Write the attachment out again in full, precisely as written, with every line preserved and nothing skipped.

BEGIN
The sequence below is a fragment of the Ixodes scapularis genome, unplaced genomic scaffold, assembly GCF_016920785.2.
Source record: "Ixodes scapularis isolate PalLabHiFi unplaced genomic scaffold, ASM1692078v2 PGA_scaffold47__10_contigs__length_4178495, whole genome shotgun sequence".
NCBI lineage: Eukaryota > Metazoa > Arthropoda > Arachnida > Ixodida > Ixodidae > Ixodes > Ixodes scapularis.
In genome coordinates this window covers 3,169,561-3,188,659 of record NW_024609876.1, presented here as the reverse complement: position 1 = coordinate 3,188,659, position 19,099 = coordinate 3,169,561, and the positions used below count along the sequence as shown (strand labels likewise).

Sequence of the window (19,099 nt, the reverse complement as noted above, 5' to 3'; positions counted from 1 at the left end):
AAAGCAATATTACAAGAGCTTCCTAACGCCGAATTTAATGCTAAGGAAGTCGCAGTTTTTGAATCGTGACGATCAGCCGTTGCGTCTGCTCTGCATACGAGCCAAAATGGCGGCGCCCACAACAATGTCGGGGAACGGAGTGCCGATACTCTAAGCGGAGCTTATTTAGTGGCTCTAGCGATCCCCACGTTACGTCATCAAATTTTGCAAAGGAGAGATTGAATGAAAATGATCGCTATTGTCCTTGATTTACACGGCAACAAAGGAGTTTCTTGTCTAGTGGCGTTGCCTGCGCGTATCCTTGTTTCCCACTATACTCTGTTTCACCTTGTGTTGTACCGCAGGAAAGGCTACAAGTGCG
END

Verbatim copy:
The sequence below is a fragment of the Ixodes scapularis genome, unplaced genomic scaffold, assembly GCF_016920785.2.
Source record: "Ixodes scapularis isolate PalLabHiFi unplaced genomic scaffold, ASM1692078v2 PGA_scaffold47__10_contigs__length_4178495, whole genome shotgun sequence".
NCBI lineage: Eukaryota > Metazoa > Arthropoda > Arachnida > Ixodida > Ixodidae > Ixodes > Ixodes scapularis.
In genome coordinates this window covers 3,169,561-3,188,659 of record NW_024609876.1, presented here as the reverse complement: position 1 = coordinate 3,188,659, position 19,099 = coordinate 3,169,561, and the positions used below count along the sequence as shown (strand labels likewise).

Sequence of the window (19,099 nt, the reverse complement as noted above, 5' to 3'; positions counted from 1 at the left end):
AAAGCAATATTACAAGAGCTTCCTAACGCCGAATTTAATGCTAAGGAAGTCGCAGTTTTTGAATCGTGACGATCAGCCGTTGCGTCTGCTCTGCATACGAGCCAAAATGGCGGCGCCCACAACAATGTCGGGGAACGGAGTGCCGATACTCTAAGCGGAGCTTATTTAGTGGCTCTAGCGATCCCCACGTTACGTCATCAAATTTTGCAAAGGAGAGATTGAATGAAAATGATCGCTATTGTCCTTGATTTACACGGCAACAAAGGAGTTTCTTGTCTAGTGGCGTTGCCTGCGCGTATCCTTGTTTCCCACTATACTCTGTTTCACCTTGTGTTGTACCGCAGGAAAGGCTACAAGTGCG